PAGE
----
Linear transducers are great for soft tissue applications except when the pathology is really close to the probe itself (It has something to do with fancy physics and how the probe doesn’t always get a great picture unless the thing you’re looking at is a few mm’s from the probe). This is especially important when imaging the hands or feet.
There are many ways to help move the structure you’re looking at (let say, a splinter in the sole of the foot) a small distance from the transducer to increase the resolution: You could use a commercial stand-off pad, a lot of gel, or a water bath. With regards to a water bath, you can place your patients foot/hand in a basin full of water, but that can be messy and you can’t really image the sole of the foot that way. Enter: The SONOSOCK! Jessica Adkins, MD came up with a novel application of an emesis bag for imaging the hands and feet. Check it out below!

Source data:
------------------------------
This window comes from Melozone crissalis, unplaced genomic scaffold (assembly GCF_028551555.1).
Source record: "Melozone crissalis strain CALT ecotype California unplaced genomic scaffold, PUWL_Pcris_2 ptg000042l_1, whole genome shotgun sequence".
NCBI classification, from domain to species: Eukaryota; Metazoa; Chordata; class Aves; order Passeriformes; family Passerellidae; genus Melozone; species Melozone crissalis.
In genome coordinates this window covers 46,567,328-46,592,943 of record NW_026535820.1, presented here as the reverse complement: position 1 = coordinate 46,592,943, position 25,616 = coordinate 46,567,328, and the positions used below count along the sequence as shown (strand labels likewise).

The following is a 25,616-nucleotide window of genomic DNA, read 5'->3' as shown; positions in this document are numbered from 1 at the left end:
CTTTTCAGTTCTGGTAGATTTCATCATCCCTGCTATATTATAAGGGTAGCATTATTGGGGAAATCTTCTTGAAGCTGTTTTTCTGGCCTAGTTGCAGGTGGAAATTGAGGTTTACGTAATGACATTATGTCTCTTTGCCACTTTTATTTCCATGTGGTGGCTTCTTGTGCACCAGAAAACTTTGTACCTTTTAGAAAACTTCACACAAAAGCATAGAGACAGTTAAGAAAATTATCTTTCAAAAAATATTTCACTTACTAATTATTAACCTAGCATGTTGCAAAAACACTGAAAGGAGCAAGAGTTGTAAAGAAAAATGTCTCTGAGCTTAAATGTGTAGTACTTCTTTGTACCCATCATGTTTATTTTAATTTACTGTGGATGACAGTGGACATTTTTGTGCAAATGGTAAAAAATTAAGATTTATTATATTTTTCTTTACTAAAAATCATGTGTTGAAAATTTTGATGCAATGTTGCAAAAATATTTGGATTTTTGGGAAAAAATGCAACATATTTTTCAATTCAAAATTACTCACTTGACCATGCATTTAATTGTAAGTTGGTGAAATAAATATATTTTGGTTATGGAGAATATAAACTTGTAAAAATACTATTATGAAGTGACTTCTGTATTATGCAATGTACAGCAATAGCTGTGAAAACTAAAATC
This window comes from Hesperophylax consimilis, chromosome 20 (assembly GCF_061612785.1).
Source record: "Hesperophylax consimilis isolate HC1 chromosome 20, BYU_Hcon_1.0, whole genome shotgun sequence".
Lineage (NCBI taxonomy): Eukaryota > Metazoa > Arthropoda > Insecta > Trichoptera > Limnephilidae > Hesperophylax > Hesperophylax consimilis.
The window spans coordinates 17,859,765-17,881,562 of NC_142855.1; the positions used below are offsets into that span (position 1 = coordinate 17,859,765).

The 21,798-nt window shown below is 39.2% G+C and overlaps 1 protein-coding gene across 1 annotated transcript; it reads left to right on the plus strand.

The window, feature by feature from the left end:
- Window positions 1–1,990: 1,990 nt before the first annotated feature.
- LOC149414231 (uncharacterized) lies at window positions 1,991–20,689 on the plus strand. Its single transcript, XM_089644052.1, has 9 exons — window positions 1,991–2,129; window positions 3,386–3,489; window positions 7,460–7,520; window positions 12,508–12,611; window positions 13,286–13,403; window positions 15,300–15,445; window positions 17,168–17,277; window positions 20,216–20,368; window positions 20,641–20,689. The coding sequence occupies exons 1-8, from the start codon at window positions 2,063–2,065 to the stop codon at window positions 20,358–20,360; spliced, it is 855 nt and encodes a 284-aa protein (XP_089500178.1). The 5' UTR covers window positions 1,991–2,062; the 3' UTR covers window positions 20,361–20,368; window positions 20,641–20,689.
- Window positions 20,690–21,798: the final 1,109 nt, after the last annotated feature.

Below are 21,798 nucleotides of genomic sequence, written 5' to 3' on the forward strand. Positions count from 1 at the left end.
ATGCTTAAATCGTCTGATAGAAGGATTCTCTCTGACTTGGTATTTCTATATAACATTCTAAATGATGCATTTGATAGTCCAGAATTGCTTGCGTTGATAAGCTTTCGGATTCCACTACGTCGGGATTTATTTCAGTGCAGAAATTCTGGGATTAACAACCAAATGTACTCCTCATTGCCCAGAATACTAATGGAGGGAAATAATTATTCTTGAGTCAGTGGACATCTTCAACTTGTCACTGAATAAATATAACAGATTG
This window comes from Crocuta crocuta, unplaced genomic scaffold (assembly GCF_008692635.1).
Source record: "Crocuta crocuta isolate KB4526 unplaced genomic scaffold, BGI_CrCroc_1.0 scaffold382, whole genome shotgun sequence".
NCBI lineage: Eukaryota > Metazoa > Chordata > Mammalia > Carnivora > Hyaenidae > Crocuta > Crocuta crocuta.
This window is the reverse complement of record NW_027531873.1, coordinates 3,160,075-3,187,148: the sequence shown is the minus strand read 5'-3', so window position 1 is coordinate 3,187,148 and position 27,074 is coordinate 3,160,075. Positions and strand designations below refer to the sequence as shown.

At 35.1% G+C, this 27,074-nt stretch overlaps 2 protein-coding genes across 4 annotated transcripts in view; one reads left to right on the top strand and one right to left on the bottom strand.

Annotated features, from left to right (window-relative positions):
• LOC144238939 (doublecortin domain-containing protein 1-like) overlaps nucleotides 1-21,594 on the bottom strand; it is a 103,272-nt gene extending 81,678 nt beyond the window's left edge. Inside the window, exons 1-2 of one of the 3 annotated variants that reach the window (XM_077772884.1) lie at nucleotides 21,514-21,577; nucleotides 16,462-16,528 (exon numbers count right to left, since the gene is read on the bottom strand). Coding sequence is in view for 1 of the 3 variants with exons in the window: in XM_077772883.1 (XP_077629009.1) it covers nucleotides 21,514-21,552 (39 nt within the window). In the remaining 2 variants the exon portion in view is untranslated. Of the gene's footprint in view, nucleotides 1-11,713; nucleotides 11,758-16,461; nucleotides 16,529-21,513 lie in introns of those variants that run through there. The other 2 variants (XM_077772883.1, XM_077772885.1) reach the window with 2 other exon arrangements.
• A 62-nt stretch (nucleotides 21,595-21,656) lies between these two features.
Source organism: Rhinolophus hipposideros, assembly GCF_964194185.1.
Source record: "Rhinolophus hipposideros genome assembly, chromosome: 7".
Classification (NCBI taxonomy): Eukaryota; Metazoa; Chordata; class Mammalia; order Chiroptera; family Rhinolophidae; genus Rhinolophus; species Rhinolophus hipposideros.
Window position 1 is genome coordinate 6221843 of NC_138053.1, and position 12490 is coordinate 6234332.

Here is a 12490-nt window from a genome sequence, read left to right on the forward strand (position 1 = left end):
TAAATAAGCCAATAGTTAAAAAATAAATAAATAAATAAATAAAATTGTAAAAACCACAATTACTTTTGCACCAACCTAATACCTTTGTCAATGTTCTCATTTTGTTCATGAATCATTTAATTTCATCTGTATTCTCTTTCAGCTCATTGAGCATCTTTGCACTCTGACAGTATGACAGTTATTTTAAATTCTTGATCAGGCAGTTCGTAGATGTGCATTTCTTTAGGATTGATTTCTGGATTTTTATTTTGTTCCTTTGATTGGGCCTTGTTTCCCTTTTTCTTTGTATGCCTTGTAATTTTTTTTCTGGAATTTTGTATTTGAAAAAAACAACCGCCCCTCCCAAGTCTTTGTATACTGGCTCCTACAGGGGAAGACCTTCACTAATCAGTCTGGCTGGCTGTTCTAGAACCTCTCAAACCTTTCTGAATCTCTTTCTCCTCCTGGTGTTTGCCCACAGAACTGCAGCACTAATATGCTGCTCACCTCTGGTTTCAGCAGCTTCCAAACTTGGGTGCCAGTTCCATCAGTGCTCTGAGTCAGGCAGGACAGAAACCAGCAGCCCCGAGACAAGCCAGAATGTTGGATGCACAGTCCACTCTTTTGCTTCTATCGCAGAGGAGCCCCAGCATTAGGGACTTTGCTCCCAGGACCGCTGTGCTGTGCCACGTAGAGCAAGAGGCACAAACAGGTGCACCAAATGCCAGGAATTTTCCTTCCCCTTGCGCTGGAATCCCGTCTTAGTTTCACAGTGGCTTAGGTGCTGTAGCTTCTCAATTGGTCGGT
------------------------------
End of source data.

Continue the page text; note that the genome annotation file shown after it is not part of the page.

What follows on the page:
There definitely are other ways you can create stand-off pads, and Dr. Adkins does a great job reviewing all of them. We talked about a sweet lateral water bath technique created by Dr. Jenn Cotton previously on the podcast. Check out the YT video on it below: